INDEX ON CENSORSHIP | VOL.50 | NO.2
journalists, taking bottom position in RSF’s World Press Freedom Index 2021, below North Korea. The RSF report highlights that 11 journalists are currently imprisoned in Eritrea without access to lawyers.
Zere said: “Until I left the country, for the last three years I was always prepared to be arrested. As a result of that constant fear, I abandoned writing. But if I were able to secure such a visa, I would have some sense of security.”
Ryan Ho Kilpatrick is a journalist formerly based in Hong Kong who has recently moved to Taiwan. He has worked as an editor for the Hong Kong Free Press, as well as for the South China Morning Post, Time and The Wall Street Journal.
“I wasn’t facing any immediate threats of violence, harassment, that sort of thing, [but] the environment for the journalists in Hong Kong was becoming a lot darker and a lot more dire, and [it was] a lot more difficult to operate there,” he said.
He added that although his need to move wasn’t because of threats, it had illustrated how difficult a relocation like that could be. “I tried applying from Hong Kong. I couldn’t get a visa there. I then had to go halfway around the world to Canada to apply for a completely different visa there to get to Taiwan.”
He feels the panel’s recommendation is much needed. “Obviously, journalists around the world are facing politically motivated harassment or prosecution, or even violence or death. And [with] the framework as it is now, journalists don’t really fit very neatly in it.”
As far as the current situation for journalists in Hong Kong is concerned, he said: “It became a lot more dangerous reporting on protests in Hong Kong. It’s immediate physical threats and facing tear gas, police and street clashes every day. The introduction of the national security law last year has made reporting a lot more difficult. Virtually overnight, sources are reluctant to speak to you,
even previously very vocal people, activists and lawyers.”
In the few months since the panel launched its report and recommendations, no country has announced it will lead the way by offering emergency visas, but there are some promising signs from the likes of Canada, Germany and the Netherlands.
Report author Yeğinsu, who is part of the international legal team representing Rappler journalist Maria Ressa in the Philippines, is positive about the response, and believes that the new US president Joe Biden is giving global leadership on this issue. He said: “It is always the few that need to lead. It’ll be interesting to see who does that.”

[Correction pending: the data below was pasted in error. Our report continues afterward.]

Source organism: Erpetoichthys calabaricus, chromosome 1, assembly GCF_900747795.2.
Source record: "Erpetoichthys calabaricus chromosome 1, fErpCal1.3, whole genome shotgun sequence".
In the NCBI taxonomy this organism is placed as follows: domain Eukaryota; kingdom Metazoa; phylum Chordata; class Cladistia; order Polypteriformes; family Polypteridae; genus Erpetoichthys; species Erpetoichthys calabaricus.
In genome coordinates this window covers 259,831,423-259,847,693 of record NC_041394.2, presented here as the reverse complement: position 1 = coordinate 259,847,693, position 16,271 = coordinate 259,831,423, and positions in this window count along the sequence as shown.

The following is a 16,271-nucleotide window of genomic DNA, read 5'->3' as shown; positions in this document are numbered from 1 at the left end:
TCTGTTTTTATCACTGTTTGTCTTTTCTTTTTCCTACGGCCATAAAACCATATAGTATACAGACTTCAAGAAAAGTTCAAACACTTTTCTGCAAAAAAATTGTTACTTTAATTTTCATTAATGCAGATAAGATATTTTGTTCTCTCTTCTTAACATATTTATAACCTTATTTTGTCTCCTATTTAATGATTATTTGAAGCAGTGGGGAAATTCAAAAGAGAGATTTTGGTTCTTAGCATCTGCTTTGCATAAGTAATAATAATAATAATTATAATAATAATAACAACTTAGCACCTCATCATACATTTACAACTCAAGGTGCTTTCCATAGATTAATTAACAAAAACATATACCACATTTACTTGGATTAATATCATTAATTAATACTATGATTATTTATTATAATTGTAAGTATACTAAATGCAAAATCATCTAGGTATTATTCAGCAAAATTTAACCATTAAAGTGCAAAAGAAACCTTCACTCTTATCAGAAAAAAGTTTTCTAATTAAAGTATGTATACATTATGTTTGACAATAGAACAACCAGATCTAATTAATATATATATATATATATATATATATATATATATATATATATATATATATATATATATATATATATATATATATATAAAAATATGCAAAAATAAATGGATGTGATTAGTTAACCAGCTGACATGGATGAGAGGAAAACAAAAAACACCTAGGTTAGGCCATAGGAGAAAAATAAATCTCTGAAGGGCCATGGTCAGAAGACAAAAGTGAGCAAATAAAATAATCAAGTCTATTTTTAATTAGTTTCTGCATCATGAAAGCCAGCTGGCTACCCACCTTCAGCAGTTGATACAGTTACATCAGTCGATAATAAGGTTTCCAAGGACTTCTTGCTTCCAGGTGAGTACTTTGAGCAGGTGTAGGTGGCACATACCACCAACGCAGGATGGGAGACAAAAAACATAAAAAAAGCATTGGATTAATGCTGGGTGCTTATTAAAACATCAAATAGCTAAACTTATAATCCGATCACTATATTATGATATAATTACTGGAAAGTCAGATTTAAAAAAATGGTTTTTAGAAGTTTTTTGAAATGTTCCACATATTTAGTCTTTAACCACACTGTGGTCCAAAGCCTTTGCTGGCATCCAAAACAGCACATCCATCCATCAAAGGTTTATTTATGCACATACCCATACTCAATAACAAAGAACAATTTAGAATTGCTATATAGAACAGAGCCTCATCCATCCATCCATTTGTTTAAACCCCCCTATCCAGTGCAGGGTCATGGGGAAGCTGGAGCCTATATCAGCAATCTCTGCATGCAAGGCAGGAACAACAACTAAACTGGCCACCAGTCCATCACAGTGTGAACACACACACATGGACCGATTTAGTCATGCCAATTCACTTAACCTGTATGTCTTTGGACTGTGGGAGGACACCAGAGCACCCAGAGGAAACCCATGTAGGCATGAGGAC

However, he pointed out that journalists have become less safe in the months since the report’s publication, with governments introducing laws during the pandemic that are being used aggressively against journalists.
Yeğinsu said the “recommendations are geared to really respond to instances where there’s a safety issue… so where the journalist is just looking for safe refuge”. This could cover a few options, such as a temporary stay or respite before a journalist returns home.
The report puts into context how these emergency visas could be incorporated into immigration systems such as those in the USA, Canada, the EU and the UK, at low cost and without the need for massive changes.
One encouraging sign came when former Canadian attorney-general Irwin Cotler said that “the Canadian government welcomes this report and is acting upon it”, while the UK foreign minister Lord Ahmad said his government “will take this particular report very seriously”. If they do not, the number of journalists killed and jailed while doing their jobs is likely to rise.
Rachael Jolley is a contributing editor to Index, and research fellow at the Centre for Freedom of the Media at Sheffield University
Ways of providing refuge for journalists
The top recommendations issued by the International Bar Association Human Rights Institute in their report on providing safe refuge to journalists at risk
1 States should introduce an emergency visa for journalists at risk 2 In the absence of a journalist-specific emergency visa, states should commit to the expedited processing of visa applications received from journalists who are determined to be at risk 3 In the absence of a journalist-specific emergency visa, States should provide an opportunity for journalists at risk making visa applications to provide information on issues of character and security that may arise (as is often done for journalists subject to criminal investigation or charges for their work) and ensure that such visa applications are assessed fairly and accurately in the light of that, and other available, information
4 States should commit to granting visas to immediate family members/ dependents of journalists at risk who are granted visas 5 States should issue travel documents to relocated journalists if their home countries move to revoke or cancel their passports 6 States should permit refugee protection visa applications to be made by journalists at risk, from within their home state 7 States should make clear in their domestic law that journalists at risk can fall within the definition of a ‘refugee’ for the purposes of the Refugee Convention, or otherwise qualify for international protection.